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Family of Legionnaires' victim sues hospital whose system was infected

In the summer of 2016, Richard A. Jepson, who lived in the shadow of Eastern Niagara Hospital in Lockport, contracted Legionnaires' disease and died.

Now, his family is trying to hold the hospital accountable for his death.

In a lawsuit filed last week in State Supreme Court, Jepson's survivors demanded an unspecified amount of damages from the hospital.

Jepson, 68, died July 22, 2016, in Buffalo General Medical Center.

Two months later, in September 2016, tests confirmed that high levels of the bacteria that causes the illness were found in one of Eastern Niagara Hospital's cooling towers connected to its air conditioning system.

The lawsuit, filed Feb. 2 in State Supreme Court on behalf of his son, Jeffrey A. Jepson of Burt, alleges that the hospital's cooling towers probably contained Legionella bacteria in June or July 2016, but the hospital covered it up.

Richard Jepson. (Photo courtesy of his family)

Richard Jepson was one of more than two dozen people in the city or town of Lockport who came down with the flu-like illness that year.

Jepson was one of two Niagara County residents who died from Legionnaires' disease in 2016, out of 44 cases countywide. In each of the preceding two years, there were only 12 cases in the county.

The disease is not contagious, but it is caught by inhaling water droplets that contain Legionella. According to the State Health Department, Legionella has no impact on most healthy people.

"People at higher risk of getting sick are those 50 years of age or older, current or former smokers, those with a chronic lung disease or those with a weakened immune system," the Health Department said at the time of Jepson's death.

Jepson fell into the category of those with a weakened immune system. His family told The Buffalo News in 2016 that he had been diagnosed with bladder cancer in June 2016, the month before he died, and had undergone two sessions of chemotherapy.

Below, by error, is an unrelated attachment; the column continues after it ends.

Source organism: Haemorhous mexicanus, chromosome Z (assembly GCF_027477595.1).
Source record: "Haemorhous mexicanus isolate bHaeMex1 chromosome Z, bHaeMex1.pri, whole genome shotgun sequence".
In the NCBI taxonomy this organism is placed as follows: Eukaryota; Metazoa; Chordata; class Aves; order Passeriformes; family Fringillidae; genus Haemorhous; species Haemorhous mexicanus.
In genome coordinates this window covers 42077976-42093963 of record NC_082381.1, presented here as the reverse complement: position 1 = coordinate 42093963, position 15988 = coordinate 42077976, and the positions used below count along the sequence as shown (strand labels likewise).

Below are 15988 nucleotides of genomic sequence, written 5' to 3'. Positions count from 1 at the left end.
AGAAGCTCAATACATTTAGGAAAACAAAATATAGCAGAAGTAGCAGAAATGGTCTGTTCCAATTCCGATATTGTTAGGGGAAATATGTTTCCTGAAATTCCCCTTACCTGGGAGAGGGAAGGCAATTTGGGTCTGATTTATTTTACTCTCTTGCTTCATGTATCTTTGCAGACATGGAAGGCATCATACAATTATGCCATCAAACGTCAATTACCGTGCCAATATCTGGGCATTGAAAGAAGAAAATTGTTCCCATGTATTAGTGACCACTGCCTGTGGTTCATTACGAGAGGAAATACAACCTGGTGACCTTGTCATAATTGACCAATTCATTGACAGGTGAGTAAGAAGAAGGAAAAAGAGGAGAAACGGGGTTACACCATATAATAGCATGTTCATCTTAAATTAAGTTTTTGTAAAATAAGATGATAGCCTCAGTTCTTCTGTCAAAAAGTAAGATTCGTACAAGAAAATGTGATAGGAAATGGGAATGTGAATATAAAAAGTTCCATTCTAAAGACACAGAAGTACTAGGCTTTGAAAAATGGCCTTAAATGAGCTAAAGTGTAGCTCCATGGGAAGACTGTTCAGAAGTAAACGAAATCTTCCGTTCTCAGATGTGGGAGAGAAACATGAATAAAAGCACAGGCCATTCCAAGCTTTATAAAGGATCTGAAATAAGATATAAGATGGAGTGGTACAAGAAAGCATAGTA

The family's attorney, Harry J. Forrest, said Jepson's death certificate listed the cause of death as "acute respiratory distress as a consequence of Legionella pneumonia."

His home on Beverly Avenue abuts the east side of the hospital's property. The U.S. Centers for Disease Control and Prevention says Legionella can travel about a quarter of a mile in the air when emitted from a cooling tower.

"It's a matter of yards," Forrest said. "Unfortunately, it was a rather warm summer. He didn't have air conditioning. His windows were wide open."

Eastern Niagara Hospital spokeswoman Carolyn Moore said the hospital could not comment on patient matters. Jepson was hospitalized there for one day before his transfer to Buffalo General.

At the time of Jepson's death, Niagara County Public Health Director Daniel J. Stapleton said a DNA test on bacteria from the patient's sputum would be needed to prove he contracted the same variant of Legionella that was in the hospital's cooling tower.

Forrest said he has Jepson's medical records, although he's still trying to obtain the state Health Department's investigative report on Jepson's death. He also said there were two other Legionnaires' cases on Beverly Avenue in 2016, and another a block away.

"It would be a tremendous coincidence that Legionnaires' disease affected not only Mr. Jepson but several of his neighbors," Forrest said.

After a major Legionnaires' outbreak in the Bronx in 2015, the state ordered all cooling towers to be tested for the bacteria every 90 days. Although Legionella occurs in the natural environment, it likes to lurk in warm, moist places, such as industrial-strength air handling systems.

Eastern Niagara Hospital has a history with the disease. In August 2014, it had to chlorinate its water system after Legionella was found in the pipes.

In July 2017, another Lockport man, Vincent F. Macaluso, 78, died of Legionnaires' disease. He did not live near the hospital.

3 of Niagara County's Legionnaires' disease cases are in same family

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